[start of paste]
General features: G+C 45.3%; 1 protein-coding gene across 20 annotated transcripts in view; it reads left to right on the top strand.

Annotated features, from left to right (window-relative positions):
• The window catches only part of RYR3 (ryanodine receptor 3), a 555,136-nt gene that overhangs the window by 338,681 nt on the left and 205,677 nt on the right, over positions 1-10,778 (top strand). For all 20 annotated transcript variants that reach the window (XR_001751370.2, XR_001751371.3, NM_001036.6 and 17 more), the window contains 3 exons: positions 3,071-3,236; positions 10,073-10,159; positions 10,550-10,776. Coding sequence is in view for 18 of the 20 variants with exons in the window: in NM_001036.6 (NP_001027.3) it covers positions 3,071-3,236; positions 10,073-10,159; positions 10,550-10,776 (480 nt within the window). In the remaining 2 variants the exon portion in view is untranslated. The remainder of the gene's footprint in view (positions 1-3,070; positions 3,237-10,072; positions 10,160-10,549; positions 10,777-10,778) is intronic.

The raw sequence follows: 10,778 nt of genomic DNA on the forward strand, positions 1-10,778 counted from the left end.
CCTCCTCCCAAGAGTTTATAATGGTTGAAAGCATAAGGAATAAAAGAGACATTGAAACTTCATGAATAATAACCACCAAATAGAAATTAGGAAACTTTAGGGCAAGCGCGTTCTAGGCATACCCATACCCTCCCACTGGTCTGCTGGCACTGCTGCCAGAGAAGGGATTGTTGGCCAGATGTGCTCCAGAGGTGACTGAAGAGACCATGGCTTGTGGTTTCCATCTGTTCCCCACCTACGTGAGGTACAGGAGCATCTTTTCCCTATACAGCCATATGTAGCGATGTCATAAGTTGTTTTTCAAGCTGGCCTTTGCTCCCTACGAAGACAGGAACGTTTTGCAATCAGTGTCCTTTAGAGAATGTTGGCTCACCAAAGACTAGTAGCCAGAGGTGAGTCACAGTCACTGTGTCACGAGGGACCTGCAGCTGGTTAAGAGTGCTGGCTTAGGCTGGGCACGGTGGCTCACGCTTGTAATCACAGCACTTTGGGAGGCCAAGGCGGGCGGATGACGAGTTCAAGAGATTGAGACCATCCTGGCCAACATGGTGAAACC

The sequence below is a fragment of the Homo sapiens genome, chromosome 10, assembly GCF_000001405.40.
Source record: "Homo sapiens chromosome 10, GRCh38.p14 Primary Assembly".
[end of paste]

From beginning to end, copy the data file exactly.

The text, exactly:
General features: G+C 45.3%; 1 protein-coding gene across 20 annotated transcripts in view; it reads left to right on the top strand.

Annotated features, from left to right (window-relative positions):
• The window catches only part of RYR3 (ryanodine receptor 3), a 555,136-nt gene that overhangs the window by 338,681 nt on the left and 205,677 nt on the right, over positions 1-10,778 (top strand). For all 20 annotated transcript variants that reach the window (XR_001751370.2, XR_001751371.3, NM_001036.6 and 17 more), the window contains 3 exons: positions 3,071-3,236; positions 10,073-10,159; positions 10,550-10,776. Coding sequence is in view for 18 of the 20 variants with exons in the window: in NM_001036.6 (NP_001027.3) it covers positions 3,071-3,236; positions 10,073-10,159; positions 10,550-10,776 (480 nt within the window). In the remaining 2 variants the exon portion in view is untranslated. The remainder of the gene's footprint in view (positions 1-3,070; positions 3,237-10,072; positions 10,160-10,549; positions 10,777-10,778) is intronic.

The raw sequence follows: 10,778 nt of genomic DNA on the forward strand, positions 1-10,778 counted from the left end.
CCTCCTCCCAAGAGTTTATAATGGTTGAAAGCATAAGGAATAAAAGAGACATTGAAACTTCATGAATAATAACCACCAAATAGAAATTAGGAAACTTTAGGGCAAGCGCGTTCTAGGCATACCCATACCCTCCCACTGGTCTGCTGGCACTGCTGCCAGAGAAGGGATTGTTGGCCAGATGTGCTCCAGAGGTGACTGAAGAGACCATGGCTTGTGGTTTCCATCTGTTCCCCACCTACGTGAGGTACAGGAGCATCTTTTCCCTATACAGCCATATGTAGCGATGTCATAAGTTGTTTTTCAAGCTGGCCTTTGCTCCCTACGAAGACAGGAACGTTTTGCAATCAGTGTCCTTTAGAGAATGTTGGCTCACCAAAGACTAGTAGCCAGAGGTGAGTCACAGTCACTGTGTCACGAGGGACCTGCAGCTGGTTAAGAGTGCTGGCTTAGGCTGGGCACGGTGGCTCACGCTTGTAATCACAGCACTTTGGGAGGCCAAGGCGGGCGGATGACGAGTTCAAGAGATTGAGACCATCCTGGCCAACATGGTGAAACC

The sequence below is a fragment of the Homo sapiens genome, chromosome 10, assembly GCF_000001405.40.
Source record: "Homo sapiens chromosome 10, GRCh38.p14 Primary Assembly".